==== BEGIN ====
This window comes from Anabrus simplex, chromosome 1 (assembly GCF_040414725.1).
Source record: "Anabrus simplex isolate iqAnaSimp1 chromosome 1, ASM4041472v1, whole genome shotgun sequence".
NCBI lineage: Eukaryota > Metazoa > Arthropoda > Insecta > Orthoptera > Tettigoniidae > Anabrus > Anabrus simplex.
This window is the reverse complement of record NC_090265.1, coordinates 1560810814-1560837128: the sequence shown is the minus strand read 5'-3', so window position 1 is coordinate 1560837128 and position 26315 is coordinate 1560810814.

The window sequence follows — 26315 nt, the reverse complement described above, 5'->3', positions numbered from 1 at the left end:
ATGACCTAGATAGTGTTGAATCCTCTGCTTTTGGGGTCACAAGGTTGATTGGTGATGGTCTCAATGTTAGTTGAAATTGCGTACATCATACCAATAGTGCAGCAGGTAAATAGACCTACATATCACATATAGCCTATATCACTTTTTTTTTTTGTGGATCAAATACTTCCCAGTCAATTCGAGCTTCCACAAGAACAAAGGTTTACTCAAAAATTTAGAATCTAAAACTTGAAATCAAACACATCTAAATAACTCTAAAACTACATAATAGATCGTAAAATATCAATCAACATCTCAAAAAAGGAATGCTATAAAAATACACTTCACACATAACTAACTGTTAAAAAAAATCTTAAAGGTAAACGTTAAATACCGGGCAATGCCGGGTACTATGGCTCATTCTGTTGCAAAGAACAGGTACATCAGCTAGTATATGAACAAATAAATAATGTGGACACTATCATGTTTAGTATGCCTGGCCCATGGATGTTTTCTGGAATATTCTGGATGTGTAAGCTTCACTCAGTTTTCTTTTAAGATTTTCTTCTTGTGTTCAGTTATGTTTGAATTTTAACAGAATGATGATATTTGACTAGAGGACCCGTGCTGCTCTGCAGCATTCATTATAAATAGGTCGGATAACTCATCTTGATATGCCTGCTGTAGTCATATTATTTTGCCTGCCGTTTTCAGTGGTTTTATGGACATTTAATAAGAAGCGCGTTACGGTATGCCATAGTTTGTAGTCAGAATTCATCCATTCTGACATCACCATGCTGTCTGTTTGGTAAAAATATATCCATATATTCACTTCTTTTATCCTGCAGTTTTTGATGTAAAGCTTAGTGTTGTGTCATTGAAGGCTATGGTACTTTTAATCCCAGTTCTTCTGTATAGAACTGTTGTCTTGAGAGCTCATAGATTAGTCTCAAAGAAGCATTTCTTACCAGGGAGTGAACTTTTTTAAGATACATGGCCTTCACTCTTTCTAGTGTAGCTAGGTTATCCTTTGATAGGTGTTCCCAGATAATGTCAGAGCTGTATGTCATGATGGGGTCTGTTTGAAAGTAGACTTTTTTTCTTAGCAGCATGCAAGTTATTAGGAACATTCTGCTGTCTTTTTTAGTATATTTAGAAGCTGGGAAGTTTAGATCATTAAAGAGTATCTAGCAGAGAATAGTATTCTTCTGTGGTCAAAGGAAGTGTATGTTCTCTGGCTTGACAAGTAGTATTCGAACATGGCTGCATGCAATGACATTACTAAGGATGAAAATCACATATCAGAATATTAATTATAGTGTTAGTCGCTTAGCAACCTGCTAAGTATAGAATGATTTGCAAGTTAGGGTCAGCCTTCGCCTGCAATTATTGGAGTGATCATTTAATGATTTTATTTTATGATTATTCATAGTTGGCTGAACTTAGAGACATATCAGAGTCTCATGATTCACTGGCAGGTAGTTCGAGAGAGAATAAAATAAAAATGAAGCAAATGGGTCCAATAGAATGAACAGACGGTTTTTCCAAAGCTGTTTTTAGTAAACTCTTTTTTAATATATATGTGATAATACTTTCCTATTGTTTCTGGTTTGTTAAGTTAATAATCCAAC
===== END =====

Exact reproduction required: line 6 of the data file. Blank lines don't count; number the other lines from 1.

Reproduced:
ATGACCTAGATAGTGTTGAATCCTCTGCTTTTGGGGTCACAAGGTTGATTGGTGATGGTCTCAATGTTAGTTGAAATTGCGTACATCATACCAATAGTGCAGCAGGTAAATAGACCTACATATCACATATAGCCTATATCACTTTTTTTTTTTGTGGATCAAATACTTCCCAGTCAATTCGAGCTTCCACAAGAACAAAGGTTTACTCAAAAATTTAGAATCTAAAACTTGAAATCAAACACATCTAAATAACTCTAAAACTACATAATAGATCGTAAAATATCAATCAACATCTCAAAAAAGGAATGCTATAAAAATACACTTCACACATAACTAACTGTTAAAAAAAATCTTAAAGGTAAACGTTAAATACCGGGCAATGCCGGGTACTATGGCTCATTCTGTTGCAAAGAACAGGTACATCAGCTAGTATATGAACAAATAAATAATGTGGACACTATCATGTTTAGTATGCCTGGCCCATGGATGTTTTCTGGAATATTCTGGATGTGTAAGCTTCACTCAGTTTTCTTTTAAGATTTTCTTCTTGTGTTCAGTTATGTTTGAATTTTAACAGAATGATGATATTTGACTAGAGGACCCGTGCTGCTCTGCAGCATTCATTATAAATAGGTCGGATAACTCATCTTGATATGCCTGCTGTAGTCATATTATTTTGCCTGCCGTTTTCAGTGGTTTTATGGACATTTAATAAGAAGCGCGTTACGGTATGCCATAGTTTGTAGTCAGAATTCATCCATTCTGACATCACCATGCTGTCTGTTTGGTAAAAATATATCCATATATTCACTTCTTTTATCCTGCAGTTTTTGATGTAAAGCTTAGTGTTGTGTCATTGAAGGCTATGGTACTTTTAATCCCAGTTCTTCTGTATAGAACTGTTGTCTTGAGAGCTCATAGATTAGTCTCAAAGAAGCATTTCTTACCAGGGAGTGAACTTTTTTAAGATACATGGCCTTCACTCTTTCTAGTGTAGCTAGGTTATCCTTTGATAGGTGTTCCCAGATAATGTCAGAGCTGTATGTCATGATGGGGTCTGTTTGAAAGTAGACTTTTTTTCTTAGCAGCATGCAAGTTATTAGGAACATTCTGCTGTCTTTTTTAGTATATTTAGAAGCTGGGAAGTTTAGATCATTAAAGAGTATCTAGCAGAGAATAGTATTCTTCTGTGGTCAAAGGAAGTGTATGTTCTCTGGCTTGACAAGTAGTATTCGAACATGGCTGCATGCAATGACATTACTAAGGATGAAAATCACATATCAGAATATTAATTATAGTGTTAGTCGCTTAGCAACCTGCTAAGTATAGAATGATTTGCAAGTTAGGGTCAGCCTTCGCCTGCAATTATTGGAGTGATCATTTAATGATTTTATTTTATGATTATTCATAGTTGGCTGAACTTAGAGACATATCAGAGTCTCATGATTCACTGGCAGGTAGTTCGAGAGAGAATAAAATAAAAATGAAGCAAATGGGTCCAATAGAATGAACAGACGGTTTTTCCAAAGCTGTTTTTAGTAAACTCTTTTTTAATATATATGTGATAATACTTTCCTATTGTTTCTGGTTTGTTAAGTTAATAATCCAAC